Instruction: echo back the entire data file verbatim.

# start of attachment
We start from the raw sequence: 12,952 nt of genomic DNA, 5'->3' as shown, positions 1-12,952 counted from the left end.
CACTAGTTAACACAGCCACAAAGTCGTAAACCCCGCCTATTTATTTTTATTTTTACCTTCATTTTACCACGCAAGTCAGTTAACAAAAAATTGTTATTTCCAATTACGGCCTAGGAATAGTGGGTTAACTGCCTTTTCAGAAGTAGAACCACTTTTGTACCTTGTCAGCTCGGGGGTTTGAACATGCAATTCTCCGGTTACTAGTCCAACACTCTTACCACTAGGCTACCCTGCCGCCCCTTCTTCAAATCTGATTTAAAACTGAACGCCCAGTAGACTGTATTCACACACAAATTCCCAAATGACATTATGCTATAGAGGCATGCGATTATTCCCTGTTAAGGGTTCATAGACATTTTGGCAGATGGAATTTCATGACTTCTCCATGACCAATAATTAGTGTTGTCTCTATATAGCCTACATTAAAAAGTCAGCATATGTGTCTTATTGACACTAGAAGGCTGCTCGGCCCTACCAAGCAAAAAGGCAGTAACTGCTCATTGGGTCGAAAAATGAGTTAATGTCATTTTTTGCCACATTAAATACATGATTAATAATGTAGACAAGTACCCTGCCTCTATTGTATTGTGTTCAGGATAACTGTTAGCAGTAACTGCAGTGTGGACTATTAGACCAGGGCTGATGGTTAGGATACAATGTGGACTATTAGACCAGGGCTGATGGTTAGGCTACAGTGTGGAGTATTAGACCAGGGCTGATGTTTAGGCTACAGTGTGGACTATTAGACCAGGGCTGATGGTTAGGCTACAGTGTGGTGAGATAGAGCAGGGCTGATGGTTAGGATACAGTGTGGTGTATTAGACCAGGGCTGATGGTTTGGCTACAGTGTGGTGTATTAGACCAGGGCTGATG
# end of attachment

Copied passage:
We start from the raw sequence: 12,952 nt of genomic DNA, 5'->3' as shown, positions 1-12,952 counted from the left end.
CACTAGTTAACACAGCCACAAAGTCGTAAACCCCGCCTATTTATTTTTATTTTTACCTTCATTTTACCACGCAAGTCAGTTAACAAAAAATTGTTATTTCCAATTACGGCCTAGGAATAGTGGGTTAACTGCCTTTTCAGAAGTAGAACCACTTTTGTACCTTGTCAGCTCGGGGGTTTGAACATGCAATTCTCCGGTTACTAGTCCAACACTCTTACCACTAGGCTACCCTGCCGCCCCTTCTTCAAATCTGATTTAAAACTGAACGCCCAGTAGACTGTATTCACACACAAATTCCCAAATGACATTATGCTATAGAGGCATGCGATTATTCCCTGTTAAGGGTTCATAGACATTTTGGCAGATGGAATTTCATGACTTCTCCATGACCAATAATTAGTGTTGTCTCTATATAGCCTACATTAAAAAGTCAGCATATGTGTCTTATTGACACTAGAAGGCTGCTCGGCCCTACCAAGCAAAAAGGCAGTAACTGCTCATTGGGTCGAAAAATGAGTTAATGTCATTTTTTGCCACATTAAATACATGATTAATAATGTAGACAAGTACCCTGCCTCTATTGTATTGTGTTCAGGATAACTGTTAGCAGTAACTGCAGTGTGGACTATTAGACCAGGGCTGATGGTTAGGATACAATGTGGACTATTAGACCAGGGCTGATGGTTAGGCTACAGTGTGGAGTATTAGACCAGGGCTGATGTTTAGGCTACAGTGTGGACTATTAGACCAGGGCTGATGGTTAGGCTACAGTGTGGTGAGATAGAGCAGGGCTGATGGTTAGGATACAGTGTGGTGTATTAGACCAGGGCTGATGGTTTGGCTACAGTGTGGTGTATTAGACCAGGGCTGATG